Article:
New Therapy Converts Cancer Cells Into Normal Ones
May 16, 2018
Forward – Cancer cells, by definition, are abnormal cells that spread by dividing relentlessly and wreaking havoc on your vital organs and tissues. But, what if you could tell those same troublesome cells to stop misbehaving? BGU researchers have found a way to do just that.
Prof. Varda Shoshan-Barmatz, former director of the National Institute for Biotechnology in the Negev, and part of BGU’s Department of Life Sciences, and her team have developed a molecule that prevents cancer cells from growing and turns them into normal, non-cancerous cells.
This unique approach is based on siRNA (small interfering ribonucleic acid), a molecule that turns off VDAC1, a protein that helps get energy to malignant cells. By targeting VDAC1, Prof. Shoshan-Barmatz and her team have essentially figured out how to make cancer cells start acting like regular ones.
So far, in vitro and mice models have suggested that this treatment might be effective for lung cancer, triple negative breast cancer and glioblastoma (the type of brain tumor that John McCain is currently battling). But the applications might be even broader, and similar treatments might be used, one day, to combat an even wider variety of cancers.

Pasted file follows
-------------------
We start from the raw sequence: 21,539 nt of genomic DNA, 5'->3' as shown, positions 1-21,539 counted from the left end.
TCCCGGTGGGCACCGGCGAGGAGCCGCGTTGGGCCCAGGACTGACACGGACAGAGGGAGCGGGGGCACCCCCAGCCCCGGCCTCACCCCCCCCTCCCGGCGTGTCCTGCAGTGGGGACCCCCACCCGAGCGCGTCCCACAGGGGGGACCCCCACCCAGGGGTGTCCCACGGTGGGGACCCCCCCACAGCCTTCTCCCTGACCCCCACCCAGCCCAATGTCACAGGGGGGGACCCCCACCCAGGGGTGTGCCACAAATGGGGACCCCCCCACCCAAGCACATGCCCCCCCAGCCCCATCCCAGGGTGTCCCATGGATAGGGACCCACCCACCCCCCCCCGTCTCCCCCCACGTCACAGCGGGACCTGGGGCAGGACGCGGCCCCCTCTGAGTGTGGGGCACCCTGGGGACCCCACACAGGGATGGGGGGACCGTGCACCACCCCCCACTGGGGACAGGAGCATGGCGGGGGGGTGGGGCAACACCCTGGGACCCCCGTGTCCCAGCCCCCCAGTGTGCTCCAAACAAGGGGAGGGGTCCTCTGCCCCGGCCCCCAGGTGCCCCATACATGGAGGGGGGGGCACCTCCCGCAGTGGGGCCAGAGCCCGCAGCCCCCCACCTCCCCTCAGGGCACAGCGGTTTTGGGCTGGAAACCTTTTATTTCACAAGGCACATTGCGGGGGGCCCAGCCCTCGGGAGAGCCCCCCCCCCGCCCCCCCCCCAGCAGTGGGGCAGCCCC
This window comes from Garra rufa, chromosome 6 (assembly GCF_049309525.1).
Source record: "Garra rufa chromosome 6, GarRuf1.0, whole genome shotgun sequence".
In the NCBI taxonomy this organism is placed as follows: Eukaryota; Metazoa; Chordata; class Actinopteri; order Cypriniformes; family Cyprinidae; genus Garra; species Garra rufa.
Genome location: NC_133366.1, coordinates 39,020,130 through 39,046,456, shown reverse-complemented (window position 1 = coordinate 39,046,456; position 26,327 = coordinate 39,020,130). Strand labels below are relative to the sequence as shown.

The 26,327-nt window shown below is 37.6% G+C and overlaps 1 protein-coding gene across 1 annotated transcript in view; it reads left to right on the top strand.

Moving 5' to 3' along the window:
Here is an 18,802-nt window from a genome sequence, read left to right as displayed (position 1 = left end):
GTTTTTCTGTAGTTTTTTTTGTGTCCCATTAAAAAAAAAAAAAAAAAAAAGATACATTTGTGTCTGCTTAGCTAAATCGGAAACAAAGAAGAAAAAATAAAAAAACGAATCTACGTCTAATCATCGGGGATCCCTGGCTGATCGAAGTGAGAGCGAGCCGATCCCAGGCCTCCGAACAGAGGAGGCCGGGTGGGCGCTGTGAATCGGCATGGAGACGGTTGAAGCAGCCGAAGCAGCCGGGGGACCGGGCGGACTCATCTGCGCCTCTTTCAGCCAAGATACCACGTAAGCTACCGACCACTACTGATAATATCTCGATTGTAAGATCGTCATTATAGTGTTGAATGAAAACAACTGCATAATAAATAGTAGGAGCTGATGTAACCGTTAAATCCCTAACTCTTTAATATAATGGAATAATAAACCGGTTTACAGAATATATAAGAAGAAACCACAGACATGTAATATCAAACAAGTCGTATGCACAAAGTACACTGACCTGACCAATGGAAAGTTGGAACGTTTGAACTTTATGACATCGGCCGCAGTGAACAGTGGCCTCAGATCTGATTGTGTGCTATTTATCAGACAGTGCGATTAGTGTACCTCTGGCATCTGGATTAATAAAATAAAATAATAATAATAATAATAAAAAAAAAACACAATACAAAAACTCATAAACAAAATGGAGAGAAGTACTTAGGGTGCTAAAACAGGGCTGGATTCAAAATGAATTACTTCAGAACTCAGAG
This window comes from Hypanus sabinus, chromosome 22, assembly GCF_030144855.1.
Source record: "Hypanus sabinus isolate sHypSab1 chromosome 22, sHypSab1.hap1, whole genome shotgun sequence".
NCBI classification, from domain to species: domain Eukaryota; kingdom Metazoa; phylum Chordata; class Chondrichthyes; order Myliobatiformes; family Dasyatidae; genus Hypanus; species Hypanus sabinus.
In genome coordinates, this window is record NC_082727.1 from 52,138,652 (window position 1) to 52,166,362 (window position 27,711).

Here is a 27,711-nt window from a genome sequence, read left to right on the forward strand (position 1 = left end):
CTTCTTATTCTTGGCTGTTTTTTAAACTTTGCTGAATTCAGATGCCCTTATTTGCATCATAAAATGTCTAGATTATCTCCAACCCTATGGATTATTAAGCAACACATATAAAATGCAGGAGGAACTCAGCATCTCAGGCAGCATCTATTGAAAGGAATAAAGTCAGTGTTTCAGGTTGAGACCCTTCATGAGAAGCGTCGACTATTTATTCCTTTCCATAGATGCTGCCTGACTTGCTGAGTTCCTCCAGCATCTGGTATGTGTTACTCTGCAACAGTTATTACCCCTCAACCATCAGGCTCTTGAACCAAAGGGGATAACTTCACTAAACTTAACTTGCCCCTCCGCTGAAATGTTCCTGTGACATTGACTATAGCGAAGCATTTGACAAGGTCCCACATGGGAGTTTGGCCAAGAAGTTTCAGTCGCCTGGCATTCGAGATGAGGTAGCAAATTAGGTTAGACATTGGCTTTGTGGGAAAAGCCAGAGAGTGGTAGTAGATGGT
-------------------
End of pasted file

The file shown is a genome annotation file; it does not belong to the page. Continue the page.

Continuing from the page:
“Although this is in the early stages, we are excited with results that demonstrate this novel molecule’s potential for cancer treatment,” says Prof. Shoshan-Barmatz.
“Using the siRNA treatment on several types of cancer in mouse models reprogrammed cancer cell metabolism, reduced tumor growth and angiogenesis, reduced tumor invasiveness, and induced cancer stem cell disappearance and cell differentiation.”
The siRNA treatment did not impact non-cancerous cells, which indicates that it has the potential to be a well-controlled, safe approach.
This particular cancer-fighting strategy is just one of many that Prof. Shoshan-Barmatz is currently exploring in her lab. She’s also focusing on the VDAC1 protein as a means to induce death in cancer cells.